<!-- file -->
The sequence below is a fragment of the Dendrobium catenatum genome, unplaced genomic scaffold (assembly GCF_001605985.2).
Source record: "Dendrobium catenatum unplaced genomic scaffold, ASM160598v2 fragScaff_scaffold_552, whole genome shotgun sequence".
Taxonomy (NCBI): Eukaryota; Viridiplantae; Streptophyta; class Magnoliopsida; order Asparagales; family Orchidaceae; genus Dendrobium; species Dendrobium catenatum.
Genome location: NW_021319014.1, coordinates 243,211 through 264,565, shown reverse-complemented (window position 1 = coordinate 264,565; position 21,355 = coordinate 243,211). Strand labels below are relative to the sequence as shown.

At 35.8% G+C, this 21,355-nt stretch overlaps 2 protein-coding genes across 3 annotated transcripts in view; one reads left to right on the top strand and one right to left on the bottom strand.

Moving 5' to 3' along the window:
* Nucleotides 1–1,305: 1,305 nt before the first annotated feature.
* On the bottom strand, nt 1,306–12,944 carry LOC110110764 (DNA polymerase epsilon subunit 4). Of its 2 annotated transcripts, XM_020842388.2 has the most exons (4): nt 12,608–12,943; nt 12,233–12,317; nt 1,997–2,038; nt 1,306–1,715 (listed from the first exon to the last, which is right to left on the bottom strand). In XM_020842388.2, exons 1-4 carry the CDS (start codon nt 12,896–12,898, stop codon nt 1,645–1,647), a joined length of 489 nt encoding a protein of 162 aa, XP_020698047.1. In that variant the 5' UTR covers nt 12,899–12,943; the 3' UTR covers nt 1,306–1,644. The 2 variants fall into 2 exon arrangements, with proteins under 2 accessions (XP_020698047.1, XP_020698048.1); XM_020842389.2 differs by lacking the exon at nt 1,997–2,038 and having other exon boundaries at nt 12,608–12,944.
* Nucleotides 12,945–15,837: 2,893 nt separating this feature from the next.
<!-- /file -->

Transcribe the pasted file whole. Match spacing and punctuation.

The sequence below is a fragment of the Dendrobium catenatum genome, unplaced genomic scaffold (assembly GCF_001605985.2).
Source record: "Dendrobium catenatum unplaced genomic scaffold, ASM160598v2 fragScaff_scaffold_552, whole genome shotgun sequence".
Taxonomy (NCBI): Eukaryota; Viridiplantae; Streptophyta; class Magnoliopsida; order Asparagales; family Orchidaceae; genus Dendrobium; species Dendrobium catenatum.
Genome location: NW_021319014.1, coordinates 243,211 through 264,565, shown reverse-complemented (window position 1 = coordinate 264,565; position 21,355 = coordinate 243,211). Strand labels below are relative to the sequence as shown.

At 35.8% G+C, this 21,355-nt stretch overlaps 2 protein-coding genes across 3 annotated transcripts in view; one reads left to right on the top strand and one right to left on the bottom strand.

Moving 5' to 3' along the window:
* Nucleotides 1–1,305: 1,305 nt before the first annotated feature.
* On the bottom strand, nt 1,306–12,944 carry LOC110110764 (DNA polymerase epsilon subunit 4). Of its 2 annotated transcripts, XM_020842388.2 has the most exons (4): nt 12,608–12,943; nt 12,233–12,317; nt 1,997–2,038; nt 1,306–1,715 (listed from the first exon to the last, which is right to left on the bottom strand). In XM_020842388.2, exons 1-4 carry the CDS (start codon nt 12,896–12,898, stop codon nt 1,645–1,647), a joined length of 489 nt encoding a protein of 162 aa, XP_020698047.1. In that variant the 5' UTR covers nt 12,899–12,943; the 3' UTR covers nt 1,306–1,644. The 2 variants fall into 2 exon arrangements, with proteins under 2 accessions (XP_020698047.1, XP_020698048.1); XM_020842389.2 differs by lacking the exon at nt 1,997–2,038 and having other exon boundaries at nt 12,608–12,944.
* Nucleotides 12,945–15,837: 2,893 nt separating this feature from the next.